Deb Canter ’70 with her motorcycles.
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CLASS NOTES advertising (mostly Facebook and Google). Any Academy alumni interested in ordering custom embroidery can get a 15% discount by using “SA15” when you place an order. Ask Scott Ferguson ’70 how he liked his custom Jades hat from last year’s reunion!”
1971 Jonathan Beales ’71 writes, “Relocated back to Atlanta, Georgia, from Cincinnati, Ohio. Loving life and smiling. My son, Jamie, is a freshman at Ohio University. My daughter, Grace, is a barista at Starbucks here in Atlanta.” Joanne Groshardt ’71 wrote and produced a feature film, Safe Word, which will be available on DVD in 2012.
1972 Mark your calendars for your 40th class reunion - October 5-6, 2012! Contact your class party coordinator and host, Meghan Wise, at firstname.lastname@example.org for more information about the festivities and to help plan the class party!
John A. Macdonald ’75 successfully defended his dissertation in October 2010 and was awarded the Doctor of Missiology Degree from Fuller Theological Seminary this past June. He continues to teach at Trinity School for Ministry and was promoted this year to associate professor and named head of the pastoral studies department. John’s daughter, Parry ‘06, is engaged and will be married in Sewickley on August 18, 2012, and John’s son, Timmy ‘11, is a freshman at Wheaton College.
Mark your calendars for your 35th class reunion - October 5-6, 2012! Contact your class party coordinators Elisa Cavalier (elisacav1@ gmail) or Rusty Scioscia (email@example.com) for more information about the festivities and to help plan the class party!
1976 In June, an accident while horseback riding landed Charlie Ross ’76 in the hospital for almost two weeks. He sustained four broken ribs, a ruptured and removed spleen, and a series of strokes. He was in four different hospitals and finally ended up at the University of Utah where a trauma team took care of dangerous internal bleeding, and a neurological team installed a stent in his right carotid artery which put blood back into his brain. Despite not being expected to survive, the tireless advocacy of Charlie’s wife, Bo, ensured that Charlie was able to receive the medical care he needed, and he is now making a full recovery. He was even able to attend his 35th reunion this past October.
Rody Nash ’79, Fred Benz ’79, and John Atwood ’79 snap a group shot during a four-day motorcycle ride through the Sierra Mountains of California.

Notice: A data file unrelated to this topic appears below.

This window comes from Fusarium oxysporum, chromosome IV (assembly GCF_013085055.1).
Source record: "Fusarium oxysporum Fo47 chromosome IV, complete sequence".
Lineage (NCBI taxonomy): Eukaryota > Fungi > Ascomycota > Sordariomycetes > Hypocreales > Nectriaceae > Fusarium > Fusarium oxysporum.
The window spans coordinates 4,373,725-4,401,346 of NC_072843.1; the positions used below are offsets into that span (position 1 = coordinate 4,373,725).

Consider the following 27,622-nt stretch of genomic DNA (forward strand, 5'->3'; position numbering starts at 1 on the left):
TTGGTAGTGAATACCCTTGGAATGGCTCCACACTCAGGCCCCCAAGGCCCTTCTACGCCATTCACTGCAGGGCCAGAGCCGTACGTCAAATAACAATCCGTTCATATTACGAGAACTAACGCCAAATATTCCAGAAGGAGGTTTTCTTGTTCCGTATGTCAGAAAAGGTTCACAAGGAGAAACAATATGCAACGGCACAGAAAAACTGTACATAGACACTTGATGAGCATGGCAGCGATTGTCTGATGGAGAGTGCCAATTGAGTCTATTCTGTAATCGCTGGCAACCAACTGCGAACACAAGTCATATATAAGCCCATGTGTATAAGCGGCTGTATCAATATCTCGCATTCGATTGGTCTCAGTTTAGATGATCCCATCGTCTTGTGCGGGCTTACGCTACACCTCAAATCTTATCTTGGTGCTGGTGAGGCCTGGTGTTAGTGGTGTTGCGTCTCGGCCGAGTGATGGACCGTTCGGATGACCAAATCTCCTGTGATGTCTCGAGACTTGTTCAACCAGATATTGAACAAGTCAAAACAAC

Tim Hastings ’77 became a grandfather in October 2011, when daughter Kim ’02 and son-in-law Keith Knuppel welcomed their first child, Macie, into the family. Mary Hays ’77 is a part owner of Unique Pizza & Subs, located at 1314 Duss Avenue in Ambridge. She recently visited with classmate Jim Angel ’77 and his sons. “We had a wonderful time catching up. I had not seen him since graduation in 1977!”
1979 Fred(dy) Benz ’79, Rody Nash ’79, and John Atwood ’79 went on a four-day motorcycle ride in the Sierra Mountains of California. Fred writes, “Great riding, great friends and incredible scenery – it doesn’t get much better.” Fred also reports that he completed a month-long motorcycle journey through Argentina and Chile earlier this year in celebration of his 50th. For those interested in reading about his adventure, go to www.travelpod.com/travelblog/fbenz/1/tpod.html.
Andy Kendrick ’80 plays golf with his son, James (15), near their home in Santa Barbara, California.
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1981 Mimi Ross Blank ’81 writes, “Great time at the reunion! The Class of ‘81 had the biggest turnout and teetered on the very brink of too much fun. Can’t wait to do it again in 2016!”
The Singing Sours – Pete ’80, Callie, Gwen, and Beth – rehearse for one of the many musical productions in which they are involved.
1980 Andy Kendrick ’80 and his family moved to Santa Barbara, California, a year ago. Peter Sour ’80 lives in Marietta, Ohio, with wife Beth, and daughters Callie (21) and Gwen (14). They are all active in musical productions: Pete as music director, Beth in lead roles and vocal coach, and Gwen in singing roles. Callie most recently sang the role of Violet in the show, The 25th Annual Putnam County Spelling Bee. Pete is also choir director and organist at a local church.
Mark your calendars for your 30th class reunion - October 5-6, 2012! Contact Kate Poppenberg Pigman (pigpophouse@verizon. net)or Alyson Barker Korman (alybarker@ yahoo.com) for more information about the festivities and to help plan the class party! John Moyer ’82 writes, “After 30 years, our high school band, The Defectives, reunited for a jam session. Karen Gray ’82, Jon Fox ’81, David Soule ’81 and I managed to entertain a packed game room the day after the Class of ’81 reunion gala. It was great fun to be together again after so many years. I’ve been working locally on a Tom Cruise movie after taking time off this summer to be home with the family. Hayden ’13 and Grady ’14 are working hard as Academy students in their junior and sophomore years. I was fortunate to be a part of the first season of the HBO series Boardwalk Empire, but being away for eight months proved to be a bit long. My work in New York continued with I Don’t Know How She Does It, The Sitter, The Avengers, and The